Harry’s (Mark Bonnar) and Max’s (Jane Horrocks) son Nick (Brian Vernel) is dead. His parents don’t seem that distraught; they have a flatpack replacement “premium product” son called “Jån” (also Brian Vernel) arriving. The audience is carried along in the good humour that this son will turn out all right, but, of course, there are deep, unresolvable issues at play.

Everything takes place in a heightened reality, conveyed by the deranged yet recognisable dialogue (Thomas Eccleshare) in scenes highlighting inter-parent rivalry and how to programme the “correct”, centrist view on immigration. Though ostensibly a colourful comedy, there is something dark and disturbing at the centre. There is something chilling about seeing a robot programmed with all the same views everyone in the white, middle-class, Sloane Square audience shares, and wishes to pass onto their children.

The narrative plays out non-chronologically, and at first it’s easy to distinguish Nick and Jån by the physical appearance (featuring some fun illusions by Paul Kieve), character, and dialogue. As time goes on, it becomes increasingly difficult to ascertain who is who, and when is when. As the loop between Nick and Jån gradually closes up, the set (Cai Dyfan) gradually opens up; a dizzying experience.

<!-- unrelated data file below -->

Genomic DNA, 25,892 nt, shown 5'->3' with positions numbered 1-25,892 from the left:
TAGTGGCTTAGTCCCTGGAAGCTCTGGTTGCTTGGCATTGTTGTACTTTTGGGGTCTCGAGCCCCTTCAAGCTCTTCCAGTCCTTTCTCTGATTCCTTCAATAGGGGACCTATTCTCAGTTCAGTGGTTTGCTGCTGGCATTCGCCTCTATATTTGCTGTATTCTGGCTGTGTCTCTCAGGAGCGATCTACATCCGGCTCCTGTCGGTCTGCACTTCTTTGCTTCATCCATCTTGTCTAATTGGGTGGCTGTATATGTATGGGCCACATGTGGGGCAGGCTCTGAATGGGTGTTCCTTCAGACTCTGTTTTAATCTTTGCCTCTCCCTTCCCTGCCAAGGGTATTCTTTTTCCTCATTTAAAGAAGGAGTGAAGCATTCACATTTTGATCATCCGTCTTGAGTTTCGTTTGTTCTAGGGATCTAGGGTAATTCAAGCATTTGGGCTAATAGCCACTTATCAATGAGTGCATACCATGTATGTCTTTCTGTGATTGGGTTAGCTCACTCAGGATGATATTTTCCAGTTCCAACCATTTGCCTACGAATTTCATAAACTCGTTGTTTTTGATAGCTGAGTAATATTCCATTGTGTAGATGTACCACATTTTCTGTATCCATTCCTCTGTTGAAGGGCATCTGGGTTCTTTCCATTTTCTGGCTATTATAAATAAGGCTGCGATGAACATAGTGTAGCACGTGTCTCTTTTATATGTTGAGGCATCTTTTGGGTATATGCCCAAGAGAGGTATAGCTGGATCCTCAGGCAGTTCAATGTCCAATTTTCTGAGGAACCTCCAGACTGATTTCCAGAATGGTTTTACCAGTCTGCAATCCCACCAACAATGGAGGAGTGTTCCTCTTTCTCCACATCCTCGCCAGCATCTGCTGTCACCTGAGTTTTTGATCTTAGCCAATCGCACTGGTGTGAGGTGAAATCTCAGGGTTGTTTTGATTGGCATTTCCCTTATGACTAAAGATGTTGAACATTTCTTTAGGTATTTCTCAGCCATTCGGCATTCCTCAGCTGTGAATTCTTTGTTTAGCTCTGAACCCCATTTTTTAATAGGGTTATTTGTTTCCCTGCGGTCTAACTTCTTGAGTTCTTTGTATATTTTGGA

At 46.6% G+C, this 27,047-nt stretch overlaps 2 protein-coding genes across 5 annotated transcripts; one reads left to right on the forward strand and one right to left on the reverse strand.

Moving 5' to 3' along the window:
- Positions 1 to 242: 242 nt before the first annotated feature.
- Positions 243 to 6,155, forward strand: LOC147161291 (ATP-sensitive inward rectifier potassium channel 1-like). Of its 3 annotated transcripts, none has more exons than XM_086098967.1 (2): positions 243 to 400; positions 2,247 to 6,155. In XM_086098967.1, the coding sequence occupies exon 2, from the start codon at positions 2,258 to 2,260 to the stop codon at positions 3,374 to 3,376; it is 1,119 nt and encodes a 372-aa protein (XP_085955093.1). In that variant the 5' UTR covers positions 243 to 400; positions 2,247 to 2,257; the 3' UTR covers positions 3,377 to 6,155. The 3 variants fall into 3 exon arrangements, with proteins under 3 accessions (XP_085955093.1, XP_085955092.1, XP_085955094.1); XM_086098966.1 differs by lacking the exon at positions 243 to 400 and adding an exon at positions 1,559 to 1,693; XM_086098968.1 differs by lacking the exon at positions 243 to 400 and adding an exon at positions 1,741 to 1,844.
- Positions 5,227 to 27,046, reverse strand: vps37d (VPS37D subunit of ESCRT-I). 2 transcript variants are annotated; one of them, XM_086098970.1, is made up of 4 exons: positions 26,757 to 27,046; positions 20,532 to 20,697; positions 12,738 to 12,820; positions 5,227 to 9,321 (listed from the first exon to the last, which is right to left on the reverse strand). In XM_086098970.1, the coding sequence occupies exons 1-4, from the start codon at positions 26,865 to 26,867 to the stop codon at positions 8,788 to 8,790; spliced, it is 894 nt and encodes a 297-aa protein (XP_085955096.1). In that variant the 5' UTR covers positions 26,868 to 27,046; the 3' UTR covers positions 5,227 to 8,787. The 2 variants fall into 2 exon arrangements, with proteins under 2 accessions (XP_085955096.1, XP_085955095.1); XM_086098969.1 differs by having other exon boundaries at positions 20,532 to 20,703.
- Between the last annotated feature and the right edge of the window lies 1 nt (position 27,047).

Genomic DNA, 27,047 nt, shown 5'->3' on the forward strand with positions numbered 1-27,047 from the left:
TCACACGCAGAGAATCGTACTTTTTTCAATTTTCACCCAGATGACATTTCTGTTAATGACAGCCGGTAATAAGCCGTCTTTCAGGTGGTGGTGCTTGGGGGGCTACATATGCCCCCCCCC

Some interpretive ensemble dance, including crab-like shuffling during the scene changes, doesn’t quite land, but these are fleeting moments within a charged and shocking work. Some may find the 100 minutes lack an overall structure, others may enjoy the fact you have no idea where the story is going, until the very end. A phenomenal cast means this provocative work will stay with you long after you leave the theatre.

Meet Jån until 19 May. £12 day seats are available.

The Prickle - About transp